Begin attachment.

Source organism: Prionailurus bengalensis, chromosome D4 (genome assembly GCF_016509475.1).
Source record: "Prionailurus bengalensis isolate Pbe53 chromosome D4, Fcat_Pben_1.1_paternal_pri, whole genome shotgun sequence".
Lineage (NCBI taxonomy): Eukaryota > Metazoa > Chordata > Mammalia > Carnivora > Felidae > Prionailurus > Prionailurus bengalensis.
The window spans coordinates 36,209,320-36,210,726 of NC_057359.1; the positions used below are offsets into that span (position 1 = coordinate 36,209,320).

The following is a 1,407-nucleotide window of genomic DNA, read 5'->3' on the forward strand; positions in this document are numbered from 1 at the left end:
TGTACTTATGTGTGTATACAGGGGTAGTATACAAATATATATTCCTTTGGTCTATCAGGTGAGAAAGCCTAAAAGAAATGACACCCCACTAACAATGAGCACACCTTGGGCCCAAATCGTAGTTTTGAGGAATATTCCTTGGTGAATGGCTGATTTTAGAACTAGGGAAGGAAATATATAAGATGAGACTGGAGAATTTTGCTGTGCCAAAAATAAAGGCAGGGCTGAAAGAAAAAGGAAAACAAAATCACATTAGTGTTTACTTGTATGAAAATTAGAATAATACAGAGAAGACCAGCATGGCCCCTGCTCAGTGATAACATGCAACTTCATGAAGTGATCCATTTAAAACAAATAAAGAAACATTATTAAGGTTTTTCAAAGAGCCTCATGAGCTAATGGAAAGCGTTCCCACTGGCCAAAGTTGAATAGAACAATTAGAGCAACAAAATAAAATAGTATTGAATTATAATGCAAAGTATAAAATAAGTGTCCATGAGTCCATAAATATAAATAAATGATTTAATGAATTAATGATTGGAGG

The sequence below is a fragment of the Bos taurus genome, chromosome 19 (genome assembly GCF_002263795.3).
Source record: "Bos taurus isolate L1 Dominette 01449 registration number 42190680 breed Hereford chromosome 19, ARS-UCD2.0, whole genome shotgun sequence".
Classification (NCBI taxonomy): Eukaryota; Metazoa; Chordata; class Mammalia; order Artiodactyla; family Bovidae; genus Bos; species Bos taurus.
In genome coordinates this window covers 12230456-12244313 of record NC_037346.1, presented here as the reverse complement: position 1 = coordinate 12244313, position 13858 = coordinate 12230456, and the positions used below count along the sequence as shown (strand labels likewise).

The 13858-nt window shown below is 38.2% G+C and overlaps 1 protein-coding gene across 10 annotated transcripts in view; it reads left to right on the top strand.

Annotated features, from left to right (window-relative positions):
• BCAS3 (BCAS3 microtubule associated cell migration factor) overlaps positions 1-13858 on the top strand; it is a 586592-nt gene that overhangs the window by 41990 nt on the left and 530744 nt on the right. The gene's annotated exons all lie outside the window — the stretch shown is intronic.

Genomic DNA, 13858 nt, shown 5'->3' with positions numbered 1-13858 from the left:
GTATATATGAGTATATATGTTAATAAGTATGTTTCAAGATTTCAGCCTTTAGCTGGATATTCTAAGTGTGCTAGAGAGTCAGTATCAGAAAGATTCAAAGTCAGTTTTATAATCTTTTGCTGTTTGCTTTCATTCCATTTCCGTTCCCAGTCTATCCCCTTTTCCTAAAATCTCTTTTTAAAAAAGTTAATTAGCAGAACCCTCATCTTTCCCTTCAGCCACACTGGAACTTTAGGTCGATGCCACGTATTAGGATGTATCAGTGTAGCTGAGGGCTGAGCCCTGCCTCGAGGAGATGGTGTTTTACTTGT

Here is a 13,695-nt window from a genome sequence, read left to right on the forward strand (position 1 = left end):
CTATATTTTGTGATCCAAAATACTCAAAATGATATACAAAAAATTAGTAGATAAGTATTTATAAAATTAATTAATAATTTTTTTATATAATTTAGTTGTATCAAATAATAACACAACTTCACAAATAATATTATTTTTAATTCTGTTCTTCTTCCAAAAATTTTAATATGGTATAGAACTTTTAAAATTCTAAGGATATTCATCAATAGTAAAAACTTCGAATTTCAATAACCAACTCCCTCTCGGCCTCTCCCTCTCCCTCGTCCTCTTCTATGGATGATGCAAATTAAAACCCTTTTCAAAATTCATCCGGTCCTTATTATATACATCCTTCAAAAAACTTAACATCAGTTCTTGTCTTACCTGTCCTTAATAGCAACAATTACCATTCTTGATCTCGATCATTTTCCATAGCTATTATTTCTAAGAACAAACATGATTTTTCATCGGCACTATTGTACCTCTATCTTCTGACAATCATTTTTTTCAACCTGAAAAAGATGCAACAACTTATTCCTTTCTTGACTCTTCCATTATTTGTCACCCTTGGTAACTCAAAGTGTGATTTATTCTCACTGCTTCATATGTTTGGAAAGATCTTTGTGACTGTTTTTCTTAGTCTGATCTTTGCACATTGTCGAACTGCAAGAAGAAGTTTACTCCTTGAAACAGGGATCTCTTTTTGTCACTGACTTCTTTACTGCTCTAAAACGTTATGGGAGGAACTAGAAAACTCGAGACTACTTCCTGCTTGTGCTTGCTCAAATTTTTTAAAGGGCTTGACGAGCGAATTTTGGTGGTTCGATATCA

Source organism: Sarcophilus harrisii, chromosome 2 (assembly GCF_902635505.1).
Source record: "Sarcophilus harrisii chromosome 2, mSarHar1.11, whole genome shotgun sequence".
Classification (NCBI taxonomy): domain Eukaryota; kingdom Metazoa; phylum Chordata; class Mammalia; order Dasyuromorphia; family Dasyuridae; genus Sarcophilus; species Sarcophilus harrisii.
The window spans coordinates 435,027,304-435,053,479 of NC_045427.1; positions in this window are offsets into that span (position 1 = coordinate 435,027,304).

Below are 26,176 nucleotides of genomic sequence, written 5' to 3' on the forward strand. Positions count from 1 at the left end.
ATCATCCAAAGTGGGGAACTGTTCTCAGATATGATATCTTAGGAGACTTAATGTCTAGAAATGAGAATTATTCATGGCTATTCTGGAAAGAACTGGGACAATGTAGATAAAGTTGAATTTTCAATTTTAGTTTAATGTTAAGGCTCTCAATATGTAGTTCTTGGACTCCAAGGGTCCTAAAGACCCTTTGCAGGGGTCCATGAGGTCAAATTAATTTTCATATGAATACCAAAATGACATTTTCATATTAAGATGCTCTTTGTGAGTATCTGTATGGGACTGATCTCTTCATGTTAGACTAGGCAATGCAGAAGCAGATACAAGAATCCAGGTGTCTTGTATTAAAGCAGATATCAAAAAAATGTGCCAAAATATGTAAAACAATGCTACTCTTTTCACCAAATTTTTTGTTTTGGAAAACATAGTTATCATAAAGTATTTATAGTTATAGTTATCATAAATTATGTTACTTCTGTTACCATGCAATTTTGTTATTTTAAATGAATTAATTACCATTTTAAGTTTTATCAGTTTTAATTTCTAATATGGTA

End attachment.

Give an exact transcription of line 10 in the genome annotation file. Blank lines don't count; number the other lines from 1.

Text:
In genome coordinates this window covers 12230456-12244313 of record NC_037346.1, presented here as the reverse complement: position 1 = coordinate 12244313, position 13858 = coordinate 12230456, and the positions used below count along the sequence as shown (strand labels likewise).